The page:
In order to understand how scapegoating and predatory prosecution occur, it might be helpful to examine how law and religion were intertwined within ancient state systems. In Teotihuacan, ritual sacrifices were made to the state or gods to control communal violence. It was believed that group competition for resources and power would lead to violence and destruction. In order to manage such violence, human or animal sacrifices took place to maintain social order and stability. Violence in ritual and sacrifice was required to prevent greater violence in human society. Those sacrificed became the scapegoats, viewed and treated as outsiders or blamed for social evil. They operated as vessels through which the community relieved itself from harm and achieved collective social cohesion and redemption.
In modern nation-states, this punishment and sacrifice based on religious ritual is the foundation of criminal justice and penal system influenced by Christian ideals, where scapegoats from marginalized groups are identified and punished. The dominant racial group maintains power by punishing and banishing marginalized groups witnessed in America’s mass imprisonment of black and brown people. In the “war on terror,” the criminal justice system is an integral part of counterterrorism for the construction and racialization of innocent Muslims as “terrorists.” Predatory prosecutions are scapegoat cases of “imagined” terrorists, where innocent people have been chosen by the state, ensnared in manufactured charges and processed through the criminal justice system. These prosecutions are part of America’s preemptive imperial wars overseas exemplified by the torture and abuse of Muslims in Guantanamo Bay and other “black sites.”
Preemptive prosecutions that target Muslim sociality and religious and political expressions and bodily markers are used domestically to repress and regulate Muslims as a part of the state’s racial management program. It is through the labeling of a targeted population as “monster” and “terrorist” in the penal system that the state maintains moral panic about the specter of terrorism as “real” in public space. It also extends state-sponsored violence against the same population. The goal of instilling moral panic is to exert moral and social reform, to maintain social and political inequality and to sanction racial and religious regulation. By merging race and religion with terrorist violence, the state socially and legally constructs Muslims for expulsion as deviant and criminals thereby preserving whiteness as hegemonic political power and sustaining the culture of fear and hatred. Media sources further bolster the hype around predatory cases and assault Americans with relentless reports of terror.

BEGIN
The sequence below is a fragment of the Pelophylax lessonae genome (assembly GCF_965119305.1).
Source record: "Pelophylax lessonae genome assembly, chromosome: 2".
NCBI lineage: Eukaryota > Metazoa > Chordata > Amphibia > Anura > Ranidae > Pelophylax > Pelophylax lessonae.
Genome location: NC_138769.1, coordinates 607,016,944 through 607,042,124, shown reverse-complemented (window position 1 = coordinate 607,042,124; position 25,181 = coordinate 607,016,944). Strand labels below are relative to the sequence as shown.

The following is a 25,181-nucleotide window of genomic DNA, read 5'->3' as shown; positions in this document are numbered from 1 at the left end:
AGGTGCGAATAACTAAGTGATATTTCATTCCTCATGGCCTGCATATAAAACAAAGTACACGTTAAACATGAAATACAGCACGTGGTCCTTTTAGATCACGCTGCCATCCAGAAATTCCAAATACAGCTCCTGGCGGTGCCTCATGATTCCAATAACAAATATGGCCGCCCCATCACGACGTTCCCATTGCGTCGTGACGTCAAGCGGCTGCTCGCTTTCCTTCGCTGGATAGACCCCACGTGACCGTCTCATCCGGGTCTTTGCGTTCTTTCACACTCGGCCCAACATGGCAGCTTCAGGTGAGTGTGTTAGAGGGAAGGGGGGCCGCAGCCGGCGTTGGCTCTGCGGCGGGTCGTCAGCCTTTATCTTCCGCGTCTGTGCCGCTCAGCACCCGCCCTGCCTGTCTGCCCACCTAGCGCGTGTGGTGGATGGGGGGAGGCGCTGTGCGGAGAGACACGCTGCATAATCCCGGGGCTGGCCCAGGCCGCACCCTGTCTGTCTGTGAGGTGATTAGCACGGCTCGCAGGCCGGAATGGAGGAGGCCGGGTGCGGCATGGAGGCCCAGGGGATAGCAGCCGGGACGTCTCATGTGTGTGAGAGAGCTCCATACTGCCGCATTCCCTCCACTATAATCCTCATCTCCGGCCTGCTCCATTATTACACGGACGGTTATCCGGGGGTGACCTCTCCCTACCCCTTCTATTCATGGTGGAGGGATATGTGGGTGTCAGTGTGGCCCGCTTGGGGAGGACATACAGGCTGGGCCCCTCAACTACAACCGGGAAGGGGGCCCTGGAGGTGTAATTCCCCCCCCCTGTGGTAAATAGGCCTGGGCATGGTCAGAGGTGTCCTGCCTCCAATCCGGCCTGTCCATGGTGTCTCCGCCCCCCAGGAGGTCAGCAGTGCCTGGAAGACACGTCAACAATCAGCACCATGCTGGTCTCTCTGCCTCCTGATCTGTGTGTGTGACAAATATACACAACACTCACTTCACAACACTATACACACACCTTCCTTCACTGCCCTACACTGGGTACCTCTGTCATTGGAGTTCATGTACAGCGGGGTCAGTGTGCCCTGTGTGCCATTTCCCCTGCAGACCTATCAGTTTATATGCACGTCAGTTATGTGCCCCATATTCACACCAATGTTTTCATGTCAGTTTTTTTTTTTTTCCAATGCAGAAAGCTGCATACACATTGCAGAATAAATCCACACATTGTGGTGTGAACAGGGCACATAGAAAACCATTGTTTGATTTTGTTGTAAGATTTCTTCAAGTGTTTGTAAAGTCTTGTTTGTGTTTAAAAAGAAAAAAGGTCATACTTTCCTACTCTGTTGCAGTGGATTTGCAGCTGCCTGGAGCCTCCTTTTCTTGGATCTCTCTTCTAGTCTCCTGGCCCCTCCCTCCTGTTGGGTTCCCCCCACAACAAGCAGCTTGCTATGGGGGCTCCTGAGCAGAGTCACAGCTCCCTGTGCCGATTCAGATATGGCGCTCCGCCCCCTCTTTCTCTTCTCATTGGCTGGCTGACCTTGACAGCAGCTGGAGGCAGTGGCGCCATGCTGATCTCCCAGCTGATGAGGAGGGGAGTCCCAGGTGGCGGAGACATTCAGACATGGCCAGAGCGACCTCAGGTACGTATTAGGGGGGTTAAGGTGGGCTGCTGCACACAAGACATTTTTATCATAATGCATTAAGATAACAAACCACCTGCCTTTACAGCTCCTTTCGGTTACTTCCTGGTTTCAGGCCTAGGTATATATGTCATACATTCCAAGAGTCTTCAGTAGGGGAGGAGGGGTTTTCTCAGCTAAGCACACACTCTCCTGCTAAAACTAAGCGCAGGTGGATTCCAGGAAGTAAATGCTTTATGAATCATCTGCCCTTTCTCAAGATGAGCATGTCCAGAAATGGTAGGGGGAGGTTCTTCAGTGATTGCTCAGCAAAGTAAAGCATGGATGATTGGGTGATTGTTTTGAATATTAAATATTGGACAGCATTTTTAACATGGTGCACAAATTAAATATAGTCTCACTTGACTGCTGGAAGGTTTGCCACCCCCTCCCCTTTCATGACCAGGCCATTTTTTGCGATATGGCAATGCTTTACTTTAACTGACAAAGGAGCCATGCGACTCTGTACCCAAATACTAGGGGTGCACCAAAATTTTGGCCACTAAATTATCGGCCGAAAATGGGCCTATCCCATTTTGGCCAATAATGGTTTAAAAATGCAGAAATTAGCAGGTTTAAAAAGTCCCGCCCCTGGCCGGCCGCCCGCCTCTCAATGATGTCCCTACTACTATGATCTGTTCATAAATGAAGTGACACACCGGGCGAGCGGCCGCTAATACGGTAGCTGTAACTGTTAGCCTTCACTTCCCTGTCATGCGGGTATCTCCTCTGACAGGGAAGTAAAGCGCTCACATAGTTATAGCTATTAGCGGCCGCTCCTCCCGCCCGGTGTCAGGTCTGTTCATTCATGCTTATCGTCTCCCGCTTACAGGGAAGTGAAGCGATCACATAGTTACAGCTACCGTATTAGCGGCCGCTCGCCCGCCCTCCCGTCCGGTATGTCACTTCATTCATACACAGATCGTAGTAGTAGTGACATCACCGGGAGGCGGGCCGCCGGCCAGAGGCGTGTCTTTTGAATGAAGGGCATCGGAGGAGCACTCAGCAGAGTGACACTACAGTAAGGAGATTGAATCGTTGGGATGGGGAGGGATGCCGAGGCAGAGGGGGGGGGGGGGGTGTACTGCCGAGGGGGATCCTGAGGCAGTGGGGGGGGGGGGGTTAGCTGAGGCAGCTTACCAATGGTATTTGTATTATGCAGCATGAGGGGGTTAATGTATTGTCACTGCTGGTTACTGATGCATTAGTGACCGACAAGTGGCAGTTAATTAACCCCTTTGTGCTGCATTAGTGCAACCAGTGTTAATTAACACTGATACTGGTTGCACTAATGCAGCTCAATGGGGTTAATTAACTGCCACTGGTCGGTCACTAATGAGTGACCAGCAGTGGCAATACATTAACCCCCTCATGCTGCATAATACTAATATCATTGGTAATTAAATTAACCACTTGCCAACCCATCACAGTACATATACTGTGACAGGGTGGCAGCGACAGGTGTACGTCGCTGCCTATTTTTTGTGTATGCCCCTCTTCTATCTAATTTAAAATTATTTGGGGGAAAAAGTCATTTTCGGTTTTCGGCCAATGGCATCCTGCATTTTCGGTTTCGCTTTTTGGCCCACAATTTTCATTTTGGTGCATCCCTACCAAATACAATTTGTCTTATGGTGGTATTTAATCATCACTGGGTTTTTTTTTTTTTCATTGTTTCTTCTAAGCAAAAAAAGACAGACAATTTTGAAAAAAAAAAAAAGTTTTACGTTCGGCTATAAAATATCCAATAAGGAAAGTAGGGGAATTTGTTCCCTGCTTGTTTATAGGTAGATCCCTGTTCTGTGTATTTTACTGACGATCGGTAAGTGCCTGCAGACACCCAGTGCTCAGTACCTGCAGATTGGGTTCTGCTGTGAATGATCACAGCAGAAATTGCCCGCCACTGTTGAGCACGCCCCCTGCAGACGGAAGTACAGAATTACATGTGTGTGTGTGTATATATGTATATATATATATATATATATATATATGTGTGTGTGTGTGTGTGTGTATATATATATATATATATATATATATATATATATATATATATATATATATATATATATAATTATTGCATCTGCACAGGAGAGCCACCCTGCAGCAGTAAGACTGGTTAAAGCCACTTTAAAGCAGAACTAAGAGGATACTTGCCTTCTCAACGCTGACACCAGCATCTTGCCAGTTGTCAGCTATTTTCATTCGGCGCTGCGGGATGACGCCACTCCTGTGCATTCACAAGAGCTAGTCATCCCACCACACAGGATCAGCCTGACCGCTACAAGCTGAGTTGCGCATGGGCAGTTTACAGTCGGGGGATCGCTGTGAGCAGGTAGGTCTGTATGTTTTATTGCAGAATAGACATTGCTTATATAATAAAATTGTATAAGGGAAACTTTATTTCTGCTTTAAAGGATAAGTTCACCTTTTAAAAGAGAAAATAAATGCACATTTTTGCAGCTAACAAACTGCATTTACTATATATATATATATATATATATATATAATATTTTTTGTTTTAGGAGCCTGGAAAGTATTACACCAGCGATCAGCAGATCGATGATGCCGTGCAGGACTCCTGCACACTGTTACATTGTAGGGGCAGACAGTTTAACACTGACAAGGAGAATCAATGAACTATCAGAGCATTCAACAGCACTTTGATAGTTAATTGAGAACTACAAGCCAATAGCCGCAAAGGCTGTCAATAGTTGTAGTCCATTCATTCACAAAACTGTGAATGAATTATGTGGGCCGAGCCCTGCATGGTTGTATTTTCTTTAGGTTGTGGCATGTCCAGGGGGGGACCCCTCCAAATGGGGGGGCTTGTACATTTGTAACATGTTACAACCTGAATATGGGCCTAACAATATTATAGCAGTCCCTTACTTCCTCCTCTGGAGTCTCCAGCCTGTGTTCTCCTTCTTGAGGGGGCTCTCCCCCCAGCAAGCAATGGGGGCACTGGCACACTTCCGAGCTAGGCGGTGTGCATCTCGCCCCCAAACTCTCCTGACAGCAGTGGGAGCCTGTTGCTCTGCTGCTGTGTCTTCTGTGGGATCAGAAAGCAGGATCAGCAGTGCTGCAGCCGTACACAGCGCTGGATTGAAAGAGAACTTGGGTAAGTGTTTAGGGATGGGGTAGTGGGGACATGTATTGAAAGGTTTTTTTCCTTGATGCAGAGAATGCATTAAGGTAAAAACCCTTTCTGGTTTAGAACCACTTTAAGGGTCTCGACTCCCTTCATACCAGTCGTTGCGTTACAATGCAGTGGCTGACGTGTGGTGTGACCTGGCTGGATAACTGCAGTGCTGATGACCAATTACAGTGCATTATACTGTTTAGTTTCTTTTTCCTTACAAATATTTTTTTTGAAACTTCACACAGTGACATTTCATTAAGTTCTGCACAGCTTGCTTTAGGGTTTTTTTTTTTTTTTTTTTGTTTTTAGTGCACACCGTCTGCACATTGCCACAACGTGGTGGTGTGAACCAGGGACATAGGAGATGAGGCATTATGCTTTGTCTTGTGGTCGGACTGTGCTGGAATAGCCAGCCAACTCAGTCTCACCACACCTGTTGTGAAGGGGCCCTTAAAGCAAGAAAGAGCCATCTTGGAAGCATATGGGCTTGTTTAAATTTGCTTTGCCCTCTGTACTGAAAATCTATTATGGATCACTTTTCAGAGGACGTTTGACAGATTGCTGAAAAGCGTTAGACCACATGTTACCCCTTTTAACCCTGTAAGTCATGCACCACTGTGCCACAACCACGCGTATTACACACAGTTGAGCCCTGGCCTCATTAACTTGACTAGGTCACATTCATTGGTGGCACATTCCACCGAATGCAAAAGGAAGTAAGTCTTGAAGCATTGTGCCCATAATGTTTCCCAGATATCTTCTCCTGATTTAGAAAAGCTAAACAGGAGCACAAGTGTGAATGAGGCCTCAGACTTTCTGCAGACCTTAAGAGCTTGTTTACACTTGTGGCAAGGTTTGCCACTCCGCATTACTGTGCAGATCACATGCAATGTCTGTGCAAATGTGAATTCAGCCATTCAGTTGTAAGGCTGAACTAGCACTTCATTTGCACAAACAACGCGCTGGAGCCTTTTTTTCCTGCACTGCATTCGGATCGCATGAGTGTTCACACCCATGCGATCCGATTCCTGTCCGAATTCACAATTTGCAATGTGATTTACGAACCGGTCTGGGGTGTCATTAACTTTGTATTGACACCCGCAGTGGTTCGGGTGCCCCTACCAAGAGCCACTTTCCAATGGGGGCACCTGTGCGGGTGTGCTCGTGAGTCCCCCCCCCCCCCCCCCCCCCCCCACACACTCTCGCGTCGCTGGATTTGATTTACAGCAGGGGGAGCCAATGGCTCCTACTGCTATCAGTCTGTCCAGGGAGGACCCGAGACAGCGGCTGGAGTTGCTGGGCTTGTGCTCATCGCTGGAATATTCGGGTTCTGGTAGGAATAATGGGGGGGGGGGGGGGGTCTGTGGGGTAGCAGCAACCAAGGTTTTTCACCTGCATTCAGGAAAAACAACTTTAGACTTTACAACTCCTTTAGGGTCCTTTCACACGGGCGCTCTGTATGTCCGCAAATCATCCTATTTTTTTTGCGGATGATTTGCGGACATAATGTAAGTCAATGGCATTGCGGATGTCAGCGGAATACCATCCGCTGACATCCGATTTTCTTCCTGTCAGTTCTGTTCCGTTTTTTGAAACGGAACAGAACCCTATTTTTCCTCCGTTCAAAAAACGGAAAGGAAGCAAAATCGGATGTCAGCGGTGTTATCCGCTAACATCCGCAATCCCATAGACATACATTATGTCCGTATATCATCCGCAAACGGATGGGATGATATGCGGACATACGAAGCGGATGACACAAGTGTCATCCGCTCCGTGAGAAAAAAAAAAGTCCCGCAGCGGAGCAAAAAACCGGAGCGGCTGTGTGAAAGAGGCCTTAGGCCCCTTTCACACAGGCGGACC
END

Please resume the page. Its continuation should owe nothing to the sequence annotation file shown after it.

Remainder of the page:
Take for example the government entrapment of the Duka brothers, Mohamed Shnewer and Shahawar Matin Siraj, where government funded informants forced these young men to speak about violence and imaginary plots. Cases like these are entirely choreographed by government federal agents and often times initiated during election year to help politicians win official positions. In such cases, government selects the target and trains them through agent provocateurs over time to foil their own plot and assault Americans with terror.
Living in constant fear of terrorist attack, such reports can induce subjective beliefs and psychological responses which can make it difficult for the American public to disentangle the real from the unreal—the “terrorists” and the scapegoats who are racialized as “terrorist.” When Americans are forced to internalize moral panic about imaginary Muslim “terrorists” to the point where people are unable to distinguish reality from falsehood, it becomes a situation for serious public health concern.
Targeted Muslims, primarily men, have been convenient scapegoats that society at large has come to blame and indict for everything from social disorder to the economic and political crises of a declining empire. While ancient and modern state systems treat these individuals as “other,” stories in scriptures expose the innocence of scapegoated individuals and reveal their special connection to God. However, the mainstream dispute around collective responsibility and condemnation erases such individuals from the conversation. Moreover, the violence against imprisoned Muslims, who are mostly men, extends beyond the accused and has tangible consequences for women and families as well.
Apart from having a brother accused and imprisoned on manufactured charges, I have had the opportunity to work with many families and relatives of accused Muslims during my ethnographic research and advocacy work. Coupled with state surveillance and demonization from the dominant Euro-American society, some of these women and families are traumatized, isolated, stigmatized and alienated in their local communities and expunged from public debates about Muslim Americans. Moreover, these women and families experience withdrawal of collective aid and solidarity and are treated as “other” within the Muslim community. Like other forms of repression, the assault by arrest, prison and courts has adverse effects on the women and families, their relationships with others, and the community in general. To have a loved one accused, arrested and disappeared on accusations of “terrorism” and imprisoned in pre-trial solitary confinement for years or in special prisons such as the Communications Management Unit become a dangerous stigma, adding to the pain and suffering. Laila Yaghi shared with me the pain and depression she experienced during her son’s case: